Quebec gets by very well economically, like most provinces do, and the Government of Canada will always be a partner to the businesspeople and Government of Quebec in stimulating economic development.

Standing Committee on Public AccountsOral Question Period

11:40 a.m.

Canadian Alliance

John Reynolds Canadian Alliance West Vancouver—Sunshine Coast, BC

Mr. Speaker, the facts are that the Liberal members on the public accounts committee are blocking the work of the committee. They have used their majority to vote against an opposition motion calling for more information, information that may shed light on the scandal. There are many witnesses still to come.

Why is the Prime Minister ordering his members to shut down the committee?

Standing Committee on Public AccountsOral Question Period

11:40 a.m.

St. Catharines Ontario

Liberal

Walt Lastewka LiberalParliamentary Secretary to the Minister of Public Works and Government Services

Mr. Speaker, the public accounts committee has heard many witnesses. The public accounts committee has been trying to focus in on what happened.

We have three and a half feet of paperwork. The Prime Minister released information, cabinet documents that had never been released before. All the information is there.

On a day like today, when the public inquiry commissioner makes his announcement, to have that member say that we are shutting down the public accounts committee is totally ludicrous.

Standing Committee on Public AccountsOral Question Period

11:40 a.m.

Canadian Alliance

John Reynolds Canadian Alliance West Vancouver—Sunshine Coast, BC

Mr. Speaker, we know why the Liberals are trying to shut it down. It is because it is not playing well in the province of Quebec for the government.

Let me quote one of the prominent Liberal members in the province of Quebec. He said, “People who are active in the party in Quebec now are not representative of the mainstream.The Liberal Party in Quebec is a collection of has-beens”.

Who said that? It was Jean Lapierre, the guy who is running the Liberal campaign in the province of Quebec.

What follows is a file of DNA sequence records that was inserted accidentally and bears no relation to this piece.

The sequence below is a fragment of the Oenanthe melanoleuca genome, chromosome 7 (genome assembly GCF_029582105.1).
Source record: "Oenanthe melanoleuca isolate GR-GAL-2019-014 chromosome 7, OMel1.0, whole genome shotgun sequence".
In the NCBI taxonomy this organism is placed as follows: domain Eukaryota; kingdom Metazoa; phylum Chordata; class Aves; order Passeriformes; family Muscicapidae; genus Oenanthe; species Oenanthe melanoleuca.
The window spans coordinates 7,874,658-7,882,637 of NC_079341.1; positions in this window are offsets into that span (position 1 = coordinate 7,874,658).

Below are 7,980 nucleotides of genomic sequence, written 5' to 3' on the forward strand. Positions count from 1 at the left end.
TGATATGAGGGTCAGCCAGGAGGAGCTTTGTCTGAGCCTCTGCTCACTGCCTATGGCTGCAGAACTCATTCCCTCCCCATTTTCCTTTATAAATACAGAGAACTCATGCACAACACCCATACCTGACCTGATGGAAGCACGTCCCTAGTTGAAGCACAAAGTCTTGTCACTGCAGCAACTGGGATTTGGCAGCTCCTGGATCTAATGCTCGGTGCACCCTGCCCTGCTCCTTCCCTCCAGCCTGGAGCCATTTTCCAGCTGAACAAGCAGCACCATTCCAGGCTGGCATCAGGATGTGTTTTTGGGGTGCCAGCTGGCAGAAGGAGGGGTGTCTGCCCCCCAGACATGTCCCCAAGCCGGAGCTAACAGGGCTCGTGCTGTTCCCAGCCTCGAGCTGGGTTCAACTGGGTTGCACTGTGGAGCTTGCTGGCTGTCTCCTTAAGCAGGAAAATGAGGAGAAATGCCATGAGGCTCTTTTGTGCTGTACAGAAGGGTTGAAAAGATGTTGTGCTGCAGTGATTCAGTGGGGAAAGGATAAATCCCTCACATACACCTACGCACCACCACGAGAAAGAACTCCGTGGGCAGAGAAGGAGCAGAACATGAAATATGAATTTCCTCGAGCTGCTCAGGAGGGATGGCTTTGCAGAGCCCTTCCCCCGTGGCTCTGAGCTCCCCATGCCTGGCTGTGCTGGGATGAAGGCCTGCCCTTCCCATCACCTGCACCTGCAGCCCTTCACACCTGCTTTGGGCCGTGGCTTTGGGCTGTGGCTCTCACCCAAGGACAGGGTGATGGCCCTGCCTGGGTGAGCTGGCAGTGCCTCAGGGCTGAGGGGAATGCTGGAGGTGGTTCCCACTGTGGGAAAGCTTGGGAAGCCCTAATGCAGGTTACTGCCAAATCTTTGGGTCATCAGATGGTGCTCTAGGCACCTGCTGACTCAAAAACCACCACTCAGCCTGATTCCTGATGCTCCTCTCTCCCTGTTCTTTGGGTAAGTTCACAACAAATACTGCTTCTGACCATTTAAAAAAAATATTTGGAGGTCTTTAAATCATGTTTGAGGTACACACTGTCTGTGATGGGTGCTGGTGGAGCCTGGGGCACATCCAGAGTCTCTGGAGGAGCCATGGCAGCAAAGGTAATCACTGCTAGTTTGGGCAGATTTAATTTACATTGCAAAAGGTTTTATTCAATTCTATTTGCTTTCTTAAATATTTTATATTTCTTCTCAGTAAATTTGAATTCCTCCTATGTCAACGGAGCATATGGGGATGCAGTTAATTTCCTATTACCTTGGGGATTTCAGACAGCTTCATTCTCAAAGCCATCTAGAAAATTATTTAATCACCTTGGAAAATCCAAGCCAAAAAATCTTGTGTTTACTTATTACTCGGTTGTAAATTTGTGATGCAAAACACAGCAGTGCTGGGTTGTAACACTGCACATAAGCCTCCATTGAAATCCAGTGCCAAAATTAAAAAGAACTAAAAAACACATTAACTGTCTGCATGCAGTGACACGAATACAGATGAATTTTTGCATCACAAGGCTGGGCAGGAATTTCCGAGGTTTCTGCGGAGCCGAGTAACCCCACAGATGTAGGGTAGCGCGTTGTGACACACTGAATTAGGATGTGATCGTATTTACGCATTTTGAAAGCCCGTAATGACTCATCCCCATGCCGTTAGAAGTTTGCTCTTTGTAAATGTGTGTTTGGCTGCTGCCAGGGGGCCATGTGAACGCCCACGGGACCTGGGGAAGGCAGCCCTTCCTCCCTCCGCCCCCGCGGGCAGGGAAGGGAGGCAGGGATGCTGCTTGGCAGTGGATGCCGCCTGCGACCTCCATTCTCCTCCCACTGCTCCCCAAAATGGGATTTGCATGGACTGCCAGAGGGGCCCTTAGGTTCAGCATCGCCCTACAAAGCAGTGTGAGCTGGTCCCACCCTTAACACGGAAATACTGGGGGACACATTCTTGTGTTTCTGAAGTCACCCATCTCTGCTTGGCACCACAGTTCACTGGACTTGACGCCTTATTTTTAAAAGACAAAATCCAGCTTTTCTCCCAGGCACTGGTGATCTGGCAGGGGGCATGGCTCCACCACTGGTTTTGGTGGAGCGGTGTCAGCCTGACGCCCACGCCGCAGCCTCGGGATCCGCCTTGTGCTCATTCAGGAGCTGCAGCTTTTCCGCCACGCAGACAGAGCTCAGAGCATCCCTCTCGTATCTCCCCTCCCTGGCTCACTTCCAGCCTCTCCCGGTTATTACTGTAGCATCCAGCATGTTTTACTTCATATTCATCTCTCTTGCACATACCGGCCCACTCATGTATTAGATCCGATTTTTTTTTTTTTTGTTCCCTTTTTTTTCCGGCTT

The reason the Liberals want to shut this committee down is that it is not playing well in Quebec and it is not playing well in the rest of Canada.

Why will they not let us call the rest of these witnesses, the witnesses who can get to the bottom of the scandal, like the Prime Minister promised Canadians?

Standing Committee on Public AccountsOral Question Period

11:40 a.m.

St. Catharines Ontario

Liberal

Walt Lastewka LiberalParliamentary Secretary to the Minister of Public Works and Government Services

Mr. Speaker, let me make it perfectly clear. There is a public inquiry in place. There is a special counsel in place. Any items that have to be referred to the RCMP have been referred to the RCMP. The responsibilities of the public accounts committee, as very clearly explained by the Auditor General, are to find out what happened and make recommendations to the House on how to proceed in going forward. That opposition party is the one that has tried to stop the Auditor General from coming to the committee.

Standing Committee on Public AccountsOral Question Period

11:40 a.m.

Canadian Alliance

Jason Kenney Canadian Alliance Calgary Southeast, AB

Mr. Speaker, I think anybody who has followed the hearings and listens to that response will know the member has some challenges in terms of communicating the truth.

The fact of the matter is he said that all the information is there. If that is true, why did the member and his colleagues vote against the release of the Gagliano papers? Why did they vote this week against the release of notes taken about what the Prime Minister knew and when he knew it about ad scam?

Why do they not want to hear from Warren Kinsella? Why do they not want to hear from the representatives of Groupaction or Lafleur Communications before issuing their whitewash report? Why are they jamming out a report--